The Democrats charge that the Republicans favor the HMOs and insurance industries; the Republicans counter that the Democrats favor a bill that will be a boon to lawyers. Despite the rhetoric, however, it’s clear that both parties pander to the ruling rich as they maneuver to craft a bill that defends their interests.

The twin parties of the rich are racing to a “compromise” that will reduce to a minimum patient access to litigation challenging harmful or illegal hospital practices. The very bill that is allegedly designed to grant patients the right to sue in reality limits the right.

Indeed, in an industry already operating as a near monopoly, HMOs can be expected to use the bill as an excuse to further increase premiums, while employers simultaneously attempt to increase the amount that workers who are covered must pay.

As health costs rise, more families will be forced to do without medical coverage, especially likely in a period of economic downturn and increased unemployment. Already 44 million people, 10 million of them children, have no medical insurance-as opposed to 37 million when Bill Clinton took office. The Patients’ Bill of Rights will do nothing to assist these families.

An Aug. 5 New York Times editorial gushes crocodile tears when it calls for a stronger bill than the one favored by President Bush: “With fewer options for building profits, managed care plans may have to get tougher in denying care to their members. That is why it is critical to get a strong patients’ rights bill.”

The question left unasked in The Times editorial and in the entire debate on the Patients’ Bill of Rights is why workers need such a bill to protect them from a system that is supposed to ensure their good health. The answer is quite clear: patients need protection because insurance companies and HMOs need profits.

No wonder, then, that public opinion polls consistently register disapproval and outrage with the state of health care in America. In fact, the system was never designed to work in the first place. The goal of the medical industry was never health care for all but profit for a few. Popular sentiment in favor of better health care has pressed politicians to pretend to grant reforms. The debate is to determine how little workers will accept.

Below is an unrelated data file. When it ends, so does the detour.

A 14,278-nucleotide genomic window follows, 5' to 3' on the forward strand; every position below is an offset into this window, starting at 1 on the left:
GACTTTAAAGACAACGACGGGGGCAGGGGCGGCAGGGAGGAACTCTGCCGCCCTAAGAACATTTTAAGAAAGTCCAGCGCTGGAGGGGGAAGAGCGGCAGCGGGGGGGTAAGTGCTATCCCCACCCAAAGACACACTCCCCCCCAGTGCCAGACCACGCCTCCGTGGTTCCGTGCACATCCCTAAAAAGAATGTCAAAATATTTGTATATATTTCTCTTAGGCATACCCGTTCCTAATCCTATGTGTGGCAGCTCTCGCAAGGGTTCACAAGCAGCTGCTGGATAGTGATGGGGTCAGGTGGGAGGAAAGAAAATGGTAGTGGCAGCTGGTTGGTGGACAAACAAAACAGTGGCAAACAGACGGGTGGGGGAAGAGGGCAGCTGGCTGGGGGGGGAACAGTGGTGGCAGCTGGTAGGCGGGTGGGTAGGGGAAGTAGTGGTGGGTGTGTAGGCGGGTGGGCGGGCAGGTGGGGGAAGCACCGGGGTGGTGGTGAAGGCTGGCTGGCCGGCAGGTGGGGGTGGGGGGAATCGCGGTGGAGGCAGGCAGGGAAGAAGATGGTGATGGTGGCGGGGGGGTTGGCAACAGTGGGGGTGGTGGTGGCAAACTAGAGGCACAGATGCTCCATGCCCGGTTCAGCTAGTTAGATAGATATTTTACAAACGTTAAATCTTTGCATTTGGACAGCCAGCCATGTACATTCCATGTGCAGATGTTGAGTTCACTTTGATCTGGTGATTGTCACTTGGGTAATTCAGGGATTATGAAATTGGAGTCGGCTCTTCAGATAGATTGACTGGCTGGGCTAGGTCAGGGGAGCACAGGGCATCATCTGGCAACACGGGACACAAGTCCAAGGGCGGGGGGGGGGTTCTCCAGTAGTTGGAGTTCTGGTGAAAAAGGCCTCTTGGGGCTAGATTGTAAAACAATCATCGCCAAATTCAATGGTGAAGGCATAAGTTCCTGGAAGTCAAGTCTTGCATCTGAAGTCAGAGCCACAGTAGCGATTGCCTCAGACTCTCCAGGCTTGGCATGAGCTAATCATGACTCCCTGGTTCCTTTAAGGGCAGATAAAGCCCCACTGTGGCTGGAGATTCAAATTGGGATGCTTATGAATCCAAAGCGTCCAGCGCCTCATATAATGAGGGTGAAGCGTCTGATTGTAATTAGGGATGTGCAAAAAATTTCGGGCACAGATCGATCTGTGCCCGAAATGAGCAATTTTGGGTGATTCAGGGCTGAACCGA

Quality health care for all is a battle that should be at the center of labor’s agenda. But the bureaucratic officials at the head of this country’s unions, who are completely wedded to capitalist politics, long ago subordinated a fight for universal socialized medicine to contract negotiations with individual bosses.

In most of Europe, in contrast, government-paid socialized health care is available to all citizens-although in some countries, such as Britain, steps have been taken in recent years to privatize and increase costs for many health benefits.

Where socialized medicine exists, it was won in struggle by workers in past decades who used their class power to build mass working-class political parties to counter the parties of the ruling rich.

The United States is virtually the only advanced industrial country where working people have no political party based on the labor movement. This is the job of the emerging generation of youthful fighters.

A revitalized, militant, and democratic U.S. labor movement will provide the social base for a mass labor party that enters the economic and political arena to struggle for the interests of all working people and their allies. Free quality health care for everyone must be at the core of its program.